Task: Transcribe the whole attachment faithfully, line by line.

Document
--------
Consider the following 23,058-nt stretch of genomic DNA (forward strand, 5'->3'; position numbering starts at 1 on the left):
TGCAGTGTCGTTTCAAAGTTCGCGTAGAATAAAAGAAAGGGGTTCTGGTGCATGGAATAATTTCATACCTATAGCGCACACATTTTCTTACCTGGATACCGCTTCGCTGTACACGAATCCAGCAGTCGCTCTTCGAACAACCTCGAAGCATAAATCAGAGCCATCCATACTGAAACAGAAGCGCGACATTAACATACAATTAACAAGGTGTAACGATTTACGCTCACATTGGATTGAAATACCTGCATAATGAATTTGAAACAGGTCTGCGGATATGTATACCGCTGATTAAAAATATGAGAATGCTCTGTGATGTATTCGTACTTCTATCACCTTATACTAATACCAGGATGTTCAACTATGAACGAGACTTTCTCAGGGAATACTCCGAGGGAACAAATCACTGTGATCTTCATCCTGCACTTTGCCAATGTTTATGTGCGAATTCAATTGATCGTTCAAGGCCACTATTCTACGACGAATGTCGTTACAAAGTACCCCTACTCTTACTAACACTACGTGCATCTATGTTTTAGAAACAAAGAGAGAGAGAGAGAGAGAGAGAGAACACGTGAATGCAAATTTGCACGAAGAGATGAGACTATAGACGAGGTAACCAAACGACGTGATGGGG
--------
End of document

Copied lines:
Consider the following 23,058-nt stretch of genomic DNA (forward strand, 5'->3'; position numbering starts at 1 on the left):
TGCAGTGTCGTTTCAAAGTTCGCGTAGAATAAAAGAAAGGGGTTCTGGTGCATGGAATAATTTCATACCTATAGCGCACACATTTTCTTACCTGGATACCGCTTCGCTGTACACGAATCCAGCAGTCGCTCTTCGAACAACCTCGAAGCATAAATCAGAGCCATCCATACTGAAACAGAAGCGCGACATTAACATACAATTAACAAGGTGTAACGATTTACGCTCACATTGGATTGAAATACCTGCATAATGAATTTGAAACAGGTCTGCGGATATGTATACCGCTGATTAAAAATATGAGAATGCTCTGTGATGTATTCGTACTTCTATCACCTTATACTAATACCAGGATGTTCAACTATGAACGAGACTTTCTCAGGGAATACTCCGAGGGAACAAATCACTGTGATCTTCATCCTGCACTTTGCCAATGTTTATGTGCGAATTCAATTGATCGTTCAAGGCCACTATTCTACGACGAATGTCGTTACAAAGTACCCCTACTCTTACTAACACTACGTGCATCTATGTTTTAGAAACAAAGAGAGAGAGAGAGAGAGAGAGAGAACACGTGAATGCAAATTTGCACGAAGAGATGAGACTATAGACGAGGTAACCAAACGACGTGATGGGG